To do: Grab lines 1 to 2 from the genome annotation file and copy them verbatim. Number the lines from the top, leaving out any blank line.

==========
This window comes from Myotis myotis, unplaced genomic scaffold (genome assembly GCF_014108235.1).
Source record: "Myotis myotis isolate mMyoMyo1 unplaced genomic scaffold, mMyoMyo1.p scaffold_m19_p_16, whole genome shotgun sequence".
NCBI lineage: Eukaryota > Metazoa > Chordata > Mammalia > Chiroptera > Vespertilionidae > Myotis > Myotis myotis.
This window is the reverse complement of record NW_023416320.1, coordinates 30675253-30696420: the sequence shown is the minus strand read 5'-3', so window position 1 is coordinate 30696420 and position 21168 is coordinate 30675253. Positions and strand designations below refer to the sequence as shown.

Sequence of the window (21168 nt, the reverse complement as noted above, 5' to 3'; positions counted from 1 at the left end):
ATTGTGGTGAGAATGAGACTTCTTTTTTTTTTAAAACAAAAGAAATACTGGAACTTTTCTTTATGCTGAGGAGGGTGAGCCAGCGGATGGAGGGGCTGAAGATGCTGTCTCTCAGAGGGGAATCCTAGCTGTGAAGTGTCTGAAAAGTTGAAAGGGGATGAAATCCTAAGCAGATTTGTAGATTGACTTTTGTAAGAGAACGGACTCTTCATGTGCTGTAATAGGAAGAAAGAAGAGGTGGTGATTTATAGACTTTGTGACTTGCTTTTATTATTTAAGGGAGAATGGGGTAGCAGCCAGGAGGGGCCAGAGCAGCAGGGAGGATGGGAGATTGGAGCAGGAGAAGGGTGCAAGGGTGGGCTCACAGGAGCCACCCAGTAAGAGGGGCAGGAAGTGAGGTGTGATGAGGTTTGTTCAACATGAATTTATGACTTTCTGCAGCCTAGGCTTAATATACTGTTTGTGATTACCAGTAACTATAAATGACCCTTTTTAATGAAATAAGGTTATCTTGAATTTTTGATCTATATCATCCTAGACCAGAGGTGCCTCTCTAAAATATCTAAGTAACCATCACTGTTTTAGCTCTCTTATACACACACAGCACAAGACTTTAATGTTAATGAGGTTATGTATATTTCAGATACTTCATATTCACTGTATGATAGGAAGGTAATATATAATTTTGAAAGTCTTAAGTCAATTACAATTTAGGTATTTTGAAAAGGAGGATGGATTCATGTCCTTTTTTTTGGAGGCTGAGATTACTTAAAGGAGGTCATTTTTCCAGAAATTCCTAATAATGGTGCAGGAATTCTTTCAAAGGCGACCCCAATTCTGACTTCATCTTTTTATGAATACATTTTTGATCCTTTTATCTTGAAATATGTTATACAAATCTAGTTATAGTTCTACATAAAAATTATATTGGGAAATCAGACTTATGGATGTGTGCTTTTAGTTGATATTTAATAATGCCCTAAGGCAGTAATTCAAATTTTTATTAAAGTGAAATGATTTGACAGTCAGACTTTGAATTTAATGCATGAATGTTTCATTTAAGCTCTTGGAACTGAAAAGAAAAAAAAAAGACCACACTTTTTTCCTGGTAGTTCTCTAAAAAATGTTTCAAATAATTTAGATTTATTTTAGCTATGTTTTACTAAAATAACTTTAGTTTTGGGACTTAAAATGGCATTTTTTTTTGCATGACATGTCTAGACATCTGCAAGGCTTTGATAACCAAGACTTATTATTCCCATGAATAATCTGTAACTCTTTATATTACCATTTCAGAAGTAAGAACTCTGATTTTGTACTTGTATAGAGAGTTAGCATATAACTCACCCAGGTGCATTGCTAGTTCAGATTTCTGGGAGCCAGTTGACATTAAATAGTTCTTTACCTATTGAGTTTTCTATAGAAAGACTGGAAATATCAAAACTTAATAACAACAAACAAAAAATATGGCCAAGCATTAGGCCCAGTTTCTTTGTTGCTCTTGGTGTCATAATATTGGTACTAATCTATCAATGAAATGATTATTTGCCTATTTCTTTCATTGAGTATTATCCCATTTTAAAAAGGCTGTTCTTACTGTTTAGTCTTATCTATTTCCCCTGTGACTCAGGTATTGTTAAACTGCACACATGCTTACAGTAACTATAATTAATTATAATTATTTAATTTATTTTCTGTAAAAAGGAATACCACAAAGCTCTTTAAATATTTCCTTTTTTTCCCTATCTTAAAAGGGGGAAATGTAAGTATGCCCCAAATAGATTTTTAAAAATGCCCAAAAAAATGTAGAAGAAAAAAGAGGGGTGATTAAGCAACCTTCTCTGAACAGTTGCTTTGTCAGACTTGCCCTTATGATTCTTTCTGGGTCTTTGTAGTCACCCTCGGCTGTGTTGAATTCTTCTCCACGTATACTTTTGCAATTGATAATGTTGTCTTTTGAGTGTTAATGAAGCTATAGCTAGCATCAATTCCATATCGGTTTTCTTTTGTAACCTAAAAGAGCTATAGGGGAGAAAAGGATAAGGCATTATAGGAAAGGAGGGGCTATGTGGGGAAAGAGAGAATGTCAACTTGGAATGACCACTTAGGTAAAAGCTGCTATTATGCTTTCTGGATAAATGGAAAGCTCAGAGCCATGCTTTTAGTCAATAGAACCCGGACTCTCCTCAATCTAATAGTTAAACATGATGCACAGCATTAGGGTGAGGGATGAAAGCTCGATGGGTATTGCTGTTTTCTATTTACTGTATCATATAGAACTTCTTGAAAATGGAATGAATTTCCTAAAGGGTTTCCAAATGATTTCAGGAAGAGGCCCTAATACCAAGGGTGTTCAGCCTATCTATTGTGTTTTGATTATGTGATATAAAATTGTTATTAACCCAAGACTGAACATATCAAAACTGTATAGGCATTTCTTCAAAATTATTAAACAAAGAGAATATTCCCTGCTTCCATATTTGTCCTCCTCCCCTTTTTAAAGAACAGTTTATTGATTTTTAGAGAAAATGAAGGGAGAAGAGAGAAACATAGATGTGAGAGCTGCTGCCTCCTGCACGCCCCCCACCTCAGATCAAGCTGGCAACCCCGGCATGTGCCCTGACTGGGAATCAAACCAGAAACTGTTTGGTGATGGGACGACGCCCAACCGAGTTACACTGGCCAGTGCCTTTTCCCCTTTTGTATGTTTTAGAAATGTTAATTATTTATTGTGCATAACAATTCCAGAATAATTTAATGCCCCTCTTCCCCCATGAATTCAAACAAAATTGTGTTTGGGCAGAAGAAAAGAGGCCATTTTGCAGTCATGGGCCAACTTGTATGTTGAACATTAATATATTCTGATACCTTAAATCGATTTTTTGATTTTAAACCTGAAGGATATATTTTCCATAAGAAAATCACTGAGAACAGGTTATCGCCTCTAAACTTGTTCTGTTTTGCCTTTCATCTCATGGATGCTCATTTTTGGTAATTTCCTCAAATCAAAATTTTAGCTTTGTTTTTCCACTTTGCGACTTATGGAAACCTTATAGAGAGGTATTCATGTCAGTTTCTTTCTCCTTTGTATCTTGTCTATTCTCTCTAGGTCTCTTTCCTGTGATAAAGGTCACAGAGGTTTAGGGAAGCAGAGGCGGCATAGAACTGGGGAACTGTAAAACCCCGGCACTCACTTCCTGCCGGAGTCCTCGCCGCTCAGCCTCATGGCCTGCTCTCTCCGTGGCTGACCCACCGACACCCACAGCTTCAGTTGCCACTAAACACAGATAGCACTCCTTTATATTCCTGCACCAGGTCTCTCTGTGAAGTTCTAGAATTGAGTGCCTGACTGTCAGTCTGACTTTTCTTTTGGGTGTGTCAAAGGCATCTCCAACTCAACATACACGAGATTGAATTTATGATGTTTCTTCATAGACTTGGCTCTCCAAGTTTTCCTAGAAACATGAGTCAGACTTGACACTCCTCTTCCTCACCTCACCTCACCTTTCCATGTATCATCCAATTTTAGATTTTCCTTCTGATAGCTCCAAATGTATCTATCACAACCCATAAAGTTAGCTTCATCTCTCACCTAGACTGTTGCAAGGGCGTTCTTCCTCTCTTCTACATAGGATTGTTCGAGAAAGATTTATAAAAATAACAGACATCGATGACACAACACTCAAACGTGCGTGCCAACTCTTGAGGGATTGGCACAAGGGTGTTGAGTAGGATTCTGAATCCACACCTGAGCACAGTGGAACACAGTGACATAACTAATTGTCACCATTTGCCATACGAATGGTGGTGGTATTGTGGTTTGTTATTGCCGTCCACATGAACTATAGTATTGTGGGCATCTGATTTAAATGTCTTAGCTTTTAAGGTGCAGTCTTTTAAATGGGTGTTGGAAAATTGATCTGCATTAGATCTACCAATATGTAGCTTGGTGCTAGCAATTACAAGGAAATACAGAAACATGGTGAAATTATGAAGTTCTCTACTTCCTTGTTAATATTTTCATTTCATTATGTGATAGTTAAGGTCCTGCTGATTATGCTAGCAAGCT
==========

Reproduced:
This window comes from Myotis myotis, unplaced genomic scaffold (genome assembly GCF_014108235.1).
Source record: "Myotis myotis isolate mMyoMyo1 unplaced genomic scaffold, mMyoMyo1.p scaffold_m19_p_16, whole genome shotgun sequence".